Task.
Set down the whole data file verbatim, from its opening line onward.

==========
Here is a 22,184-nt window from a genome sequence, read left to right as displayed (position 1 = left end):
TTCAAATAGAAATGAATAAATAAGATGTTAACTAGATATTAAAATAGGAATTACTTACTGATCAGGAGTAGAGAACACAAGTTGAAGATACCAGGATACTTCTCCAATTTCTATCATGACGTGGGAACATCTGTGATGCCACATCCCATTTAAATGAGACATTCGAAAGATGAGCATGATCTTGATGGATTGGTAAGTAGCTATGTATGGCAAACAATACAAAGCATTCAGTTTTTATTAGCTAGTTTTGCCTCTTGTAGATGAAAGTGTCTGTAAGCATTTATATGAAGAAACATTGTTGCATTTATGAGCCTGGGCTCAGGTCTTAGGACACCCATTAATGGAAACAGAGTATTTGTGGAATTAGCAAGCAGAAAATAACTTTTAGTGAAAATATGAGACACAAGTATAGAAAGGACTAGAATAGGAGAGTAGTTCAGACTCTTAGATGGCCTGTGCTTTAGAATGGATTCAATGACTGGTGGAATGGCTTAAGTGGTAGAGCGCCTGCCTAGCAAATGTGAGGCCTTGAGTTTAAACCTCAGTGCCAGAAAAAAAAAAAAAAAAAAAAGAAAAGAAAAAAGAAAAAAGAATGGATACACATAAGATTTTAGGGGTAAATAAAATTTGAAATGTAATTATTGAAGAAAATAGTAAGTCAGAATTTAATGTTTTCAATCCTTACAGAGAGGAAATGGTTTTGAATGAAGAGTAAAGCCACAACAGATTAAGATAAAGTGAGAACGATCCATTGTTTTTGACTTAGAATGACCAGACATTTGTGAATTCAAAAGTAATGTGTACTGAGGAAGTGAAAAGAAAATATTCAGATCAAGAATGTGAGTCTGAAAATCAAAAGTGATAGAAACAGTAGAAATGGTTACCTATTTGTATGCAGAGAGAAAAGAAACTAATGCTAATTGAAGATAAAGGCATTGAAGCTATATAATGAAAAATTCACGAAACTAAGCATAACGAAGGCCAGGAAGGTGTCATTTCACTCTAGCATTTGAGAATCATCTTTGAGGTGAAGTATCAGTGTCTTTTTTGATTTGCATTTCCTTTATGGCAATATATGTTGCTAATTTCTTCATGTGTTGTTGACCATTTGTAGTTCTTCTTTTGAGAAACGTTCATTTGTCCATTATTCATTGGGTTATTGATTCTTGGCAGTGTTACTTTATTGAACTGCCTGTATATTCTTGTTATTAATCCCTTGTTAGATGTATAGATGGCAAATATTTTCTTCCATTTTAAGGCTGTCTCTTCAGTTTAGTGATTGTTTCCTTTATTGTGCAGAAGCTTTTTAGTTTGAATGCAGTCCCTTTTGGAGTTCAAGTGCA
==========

Here is a 22,184-nt window from a genome sequence, read left to right as displayed (position 1 = left end):
TTCAAATAGAAATGAATAAATAAGATGTTAACTAGATATTAAAATAGGAATTACTTACTGATCAGGAGTAGAGAACACAAGTTGAAGATACCAGGATACTTCTCCAATTTCTATCATGACGTGGGAACATCTGTGATGCCACATCCCATTTAAATGAGACATTCGAAAGATGAGCATGATCTTGATGGATTGGTAAGTAGCTATGTATGGCAAACAATACAAAGCATTCAGTTTTTATTAGCTAGTTTTGCCTCTTGTAGATGAAAGTGTCTGTAAGCATTTATATGAAGAAACATTGTTGCATTTATGAGCCTGGGCTCAGGTCTTAGGACACCCATTAATGGAAACAGAGTATTTGTGGAATTAGCAAGCAGAAAATAACTTTTAGTGAAAATATGAGACACAAGTATAGAAAGGACTAGAATAGGAGAGTAGTTCAGACTCTTAGATGGCCTGTGCTTTAGAATGGATTCAATGACTGGTGGAATGGCTTAAGTGGTAGAGCGCCTGCCTAGCAAATGTGAGGCCTTGAGTTTAAACCTCAGTGCCAGAAAAAAAAAAAAAAAAAAAAGAAAAGAAAAAAGAAAAAAGAATGGATACACATAAGATTTTAGGGGTAAATAAAATTTGAAATGTAATTATTGAAGAAAATAGTAAGTCAGAATTTAATGTTTTCAATCCTTACAGAGAGGAAATGGTTTTGAATGAAGAGTAAAGCCACAACAGATTAAGATAAAGTGAGAACGATCCATTGTTTTTGACTTAGAATGACCAGACATTTGTGAATTCAAAAGTAATGTGTACTGAGGAAGTGAAAAGAAAATATTCAGATCAAGAATGTGAGTCTGAAAATCAAAAGTGATAGAAACAGTAGAAATGGTTACCTATTTGTATGCAGAGAGAAAAGAAACTAATGCTAATTGAAGATAAAGGCATTGAAGCTATATAATGAAAAATTCACGAAACTAAGCATAACGAAGGCCAGGAAGGTGTCATTTCACTCTAGCATTTGAGAATCATCTTTGAGGTGAAGTATCAGTGTCTTTTTTGATTTGCATTTCCTTTATGGCAATATATGTTGCTAATTTCTTCATGTGTTGTTGACCATTTGTAGTTCTTCTTTTGAGAAACGTTCATTTGTCCATTATTCATTGGGTTATTGATTCTTGGCAGTGTTACTTTATTGAACTGCCTGTATATTCTTGTTATTAATCCCTTGTTAGATGTATAGATGGCAAATATTTTCTTCCATTTTAAGGCTGTCTCTTCAGTTTAGTGATTGTTTCCTTTATTGTGCAGAAGCTTTTTAGTTTGAATGCAGTCCCTTTTGGAGTTCAAGTGCA